“Everybody is a genius. but if you judge a fish by its ability to climb a tree, it will live its whole life believing that it is stupid” – – Albert Einstein

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Copyright © 2021 Santiago Barragan Noguera. All rights reserved.

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The Art of Journaling

Journaling is the practice of doing captures of reality in the present moment. We all fluctuate in personality, reasoning, emotional states, desires, and fears throughout our weeks, depending on how circumstances treat us. Unless we externalize and articulate how events and circumstances shape the narrative we tell ourselves about our life and our identity, we might misunderstand what is accurate and most significant of our present condition. 

Under various circumstances, we will see and describe ourselves in very different ways. Every time we will share something that appears to be the most relevant attribute. However, that piece of information was chosen because it was the most visible with the lenses we had at that moment, not because it was the greatest objective and absolute truth. The paradigms you have are the lenses on which experience is filtered and labeled. 

Every capture in time, meaning every time we externalize thoughts, feelings, perceptions either in writing or orally, we get a piece of the puzzle. The sincere problem is to mistakenly consider a single piece as the entirety of the puzzle. The lack of questioning and examination of what crosses our minds lead to simplistic and misleading conclusions. Thus, it is good to have a small amount of skepticism towards the views that come as a result of temporary emotional states and generalizations based on wounds from the past.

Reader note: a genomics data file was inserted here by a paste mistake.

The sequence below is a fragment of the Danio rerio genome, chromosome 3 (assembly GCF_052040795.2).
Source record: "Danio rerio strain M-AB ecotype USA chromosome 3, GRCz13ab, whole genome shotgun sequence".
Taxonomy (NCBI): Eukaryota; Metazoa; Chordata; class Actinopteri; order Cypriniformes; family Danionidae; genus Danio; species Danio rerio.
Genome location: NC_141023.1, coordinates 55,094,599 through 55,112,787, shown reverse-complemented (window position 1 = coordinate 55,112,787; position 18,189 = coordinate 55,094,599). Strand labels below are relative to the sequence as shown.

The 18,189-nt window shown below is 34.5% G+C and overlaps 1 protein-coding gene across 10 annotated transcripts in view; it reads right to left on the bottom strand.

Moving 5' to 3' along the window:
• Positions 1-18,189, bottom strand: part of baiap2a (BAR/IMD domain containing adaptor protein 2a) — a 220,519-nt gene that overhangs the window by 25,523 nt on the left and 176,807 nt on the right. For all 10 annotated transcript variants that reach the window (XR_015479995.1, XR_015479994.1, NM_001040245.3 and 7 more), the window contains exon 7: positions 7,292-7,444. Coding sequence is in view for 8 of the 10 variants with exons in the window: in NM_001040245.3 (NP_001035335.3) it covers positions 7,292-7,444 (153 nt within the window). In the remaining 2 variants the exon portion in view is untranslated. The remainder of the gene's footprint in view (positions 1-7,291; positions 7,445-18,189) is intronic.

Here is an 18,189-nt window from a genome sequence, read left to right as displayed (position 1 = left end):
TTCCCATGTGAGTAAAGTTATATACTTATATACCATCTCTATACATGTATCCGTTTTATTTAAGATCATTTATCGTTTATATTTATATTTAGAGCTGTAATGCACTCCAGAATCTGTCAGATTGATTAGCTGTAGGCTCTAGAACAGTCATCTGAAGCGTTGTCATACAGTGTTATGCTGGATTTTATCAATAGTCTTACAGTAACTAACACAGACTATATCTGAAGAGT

Due to the complexity and depth of the human psyche, it might take hundreds of pieces to bring to the surface the underneath image of the puzzle, meaning the authentic appearance of reality. Therefore, pouring out what is in our minds through writing has to be done with regularity. The more captures of time, the higher the resolution of reality you will receive.


Subpersonalities

Have you noticed that you present yourself in different ways to different people? How in a matter of days or hours could you go from the extremes on how you perceive yourself and your life? It isn’t a matter of madness, but rather it is the manifestation of different sub-personalities or versions of yourself. Some play the role of reason, others of instinct and emotion. Some are more romantic, others more realistic, some are more optimistic, others more negative, some more adventurous, some more conservative. They all serve a purpose, but the lack of coordination of these personalities can allow one to take control in the wrong situation and sink the ship for the rest.

It is worth mentioning that suppressing any parts of your personality won’t do much good. They will eventually find their way out, so it is more convenient to understand them rather than ignore the undesired parts of yourself. Look into them with detachment and write about what the inception of such voice is? Is it part of your essence, or is it a learned behavior? How could it have served you to cope with the past? What is it protecting you from in the present? What is the unfulfilled emotional need beyond the surface of the reaction?

Ultimately, it is needed to give each of them a moment to express themselves. Journaling is that space for safe and controlled expression. A higher level of self-awareness starts when you witness what each of these characters has to say about their intentions, motivations, and fears.